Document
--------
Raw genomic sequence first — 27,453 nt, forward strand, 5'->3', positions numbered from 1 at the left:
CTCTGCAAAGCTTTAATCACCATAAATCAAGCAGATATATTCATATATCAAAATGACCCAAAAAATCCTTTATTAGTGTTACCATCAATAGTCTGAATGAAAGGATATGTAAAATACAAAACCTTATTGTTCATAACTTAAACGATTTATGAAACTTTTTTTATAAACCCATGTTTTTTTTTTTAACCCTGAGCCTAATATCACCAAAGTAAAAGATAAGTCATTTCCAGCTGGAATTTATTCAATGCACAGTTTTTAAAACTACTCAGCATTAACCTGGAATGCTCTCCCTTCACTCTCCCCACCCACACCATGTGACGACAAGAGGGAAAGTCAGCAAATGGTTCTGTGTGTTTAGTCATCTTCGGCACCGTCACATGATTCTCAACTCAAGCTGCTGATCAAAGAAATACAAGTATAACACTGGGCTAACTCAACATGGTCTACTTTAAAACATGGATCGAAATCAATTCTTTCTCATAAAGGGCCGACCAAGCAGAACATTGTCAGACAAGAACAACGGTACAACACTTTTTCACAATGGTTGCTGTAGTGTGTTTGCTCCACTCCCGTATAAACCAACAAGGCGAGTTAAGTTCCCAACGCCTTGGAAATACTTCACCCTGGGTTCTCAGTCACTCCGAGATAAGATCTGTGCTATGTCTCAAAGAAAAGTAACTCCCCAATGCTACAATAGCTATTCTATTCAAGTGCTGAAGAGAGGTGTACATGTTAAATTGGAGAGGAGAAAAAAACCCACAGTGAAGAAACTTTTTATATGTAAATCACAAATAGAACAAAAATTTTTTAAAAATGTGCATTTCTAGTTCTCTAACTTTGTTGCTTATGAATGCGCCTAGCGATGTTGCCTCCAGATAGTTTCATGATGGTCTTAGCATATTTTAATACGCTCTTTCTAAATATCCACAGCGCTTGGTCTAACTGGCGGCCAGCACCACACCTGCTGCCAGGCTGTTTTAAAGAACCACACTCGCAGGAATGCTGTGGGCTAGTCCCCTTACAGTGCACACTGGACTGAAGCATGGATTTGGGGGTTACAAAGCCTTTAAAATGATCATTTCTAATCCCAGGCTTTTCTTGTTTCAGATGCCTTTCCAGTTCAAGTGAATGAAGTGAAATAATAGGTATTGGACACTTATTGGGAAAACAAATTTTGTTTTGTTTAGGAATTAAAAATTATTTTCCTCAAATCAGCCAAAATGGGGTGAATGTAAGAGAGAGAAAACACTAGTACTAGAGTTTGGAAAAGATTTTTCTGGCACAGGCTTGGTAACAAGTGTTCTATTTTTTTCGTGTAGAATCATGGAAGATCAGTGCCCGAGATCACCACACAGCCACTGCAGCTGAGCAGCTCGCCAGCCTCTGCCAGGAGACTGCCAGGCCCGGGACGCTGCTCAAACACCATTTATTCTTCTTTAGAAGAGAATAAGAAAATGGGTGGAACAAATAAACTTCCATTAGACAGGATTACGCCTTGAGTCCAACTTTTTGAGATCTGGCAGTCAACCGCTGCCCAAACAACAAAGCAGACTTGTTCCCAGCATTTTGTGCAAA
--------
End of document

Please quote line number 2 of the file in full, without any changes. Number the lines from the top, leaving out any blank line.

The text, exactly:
CTCTGCAAAGCTTTAATCACCATAAATCAAGCAGATATATTCATATATCAAAATGACCCAAAAAATCCTTTATTAGTGTTACCATCAATAGTCTGAATGAAAGGATATGTAAAATACAAAACCTTATTGTTCATAACTTAAACGATTTATGAAACTTTTTTTATAAACCCATGTTTTTTTTTTTAACCCTGAGCCTAATATCACCAAAGTAAAAGATAAGTCATTTCCAGCTGGAATTTATTCAATGCACAGTTTTTAAAACTACTCAGCATTAACCTGGAATGCTCTCCCTTCACTCTCCCCACCCACACCATGTGACGACAAGAGGGAAAGTCAGCAAATGGTTCTGTGTGTTTAGTCATCTTCGGCACCGTCACATGATTCTCAACTCAAGCTGCTGATCAAAGAAATACAAGTATAACACTGGGCTAACTCAACATGGTCTACTTTAAAACATGGATCGAAATCAATTCTTTCTCATAAAGGGCCGACCAAGCAGAACATTGTCAGACAAGAACAACGGTACAACACTTTTTCACAATGGTTGCTGTAGTGTGTTTGCTCCACTCCCGTATAAACCAACAAGGCGAGTTAAGTTCCCAACGCCTTGGAAATACTTCACCCTGGGTTCTCAGTCACTCCGAGATAAGATCTGTGCTATGTCTCAAAGAAAAGTAACTCCCCAATGCTACAATAGCTATTCTATTCAAGTGCTGAAGAGAGGTGTACATGTTAAATTGGAGAGGAGAAAAAAACCCACAGTGAAGAAACTTTTTATATGTAAATCACAAATAGAACAAAAATTTTTTAAAAATGTGCATTTCTAGTTCTCTAACTTTGTTGCTTATGAATGCGCCTAGCGATGTTGCCTCCAGATAGTTTCATGATGGTCTTAGCATATTTTAATACGCTCTTTCTAAATATCCACAGCGCTTGGTCTAACTGGCGGCCAGCACCACACCTGCTGCCAGGCTGTTTTAAAGAACCACACTCGCAGGAATGCTGTGGGCTAGTCCCCTTACAGTGCACACTGGACTGAAGCATGGATTTGGGGGTTACAAAGCCTTTAAAATGATCATTTCTAATCCCAGGCTTTTCTTGTTTCAGATGCCTTTCCAGTTCAAGTGAATGAAGTGAAATAATAGGTATTGGACACTTATTGGGAAAACAAATTTTGTTTTGTTTAGGAATTAAAAATTATTTTCCTCAAATCAGCCAAAATGGGGTGAATGTAAGAGAGAGAAAACACTAGTACTAGAGTTTGGAAAAGATTTTTCTGGCACAGGCTTGGTAACAAGTGTTCTATTTTTTTCGTGTAGAATCATGGAAGATCAGTGCCCGAGATCACCACACAGCCACTGCAGCTGAGCAGCTCGCCAGCCTCTGCCAGGAGACTGCCAGGCCCGGGACGCTGCTCAAACACCATTTATTCTTCTTTAGAAGAGAATAAGAAAATGGGTGGAACAAATAAACTTCCATTAGACAGGATTACGCCTTGAGTCCAACTTTTTGAGATCTGGCAGTCAACCGCTGCCCAAACAACAAAGCAGACTTGTTCCCAGCATTTTGTGCAAA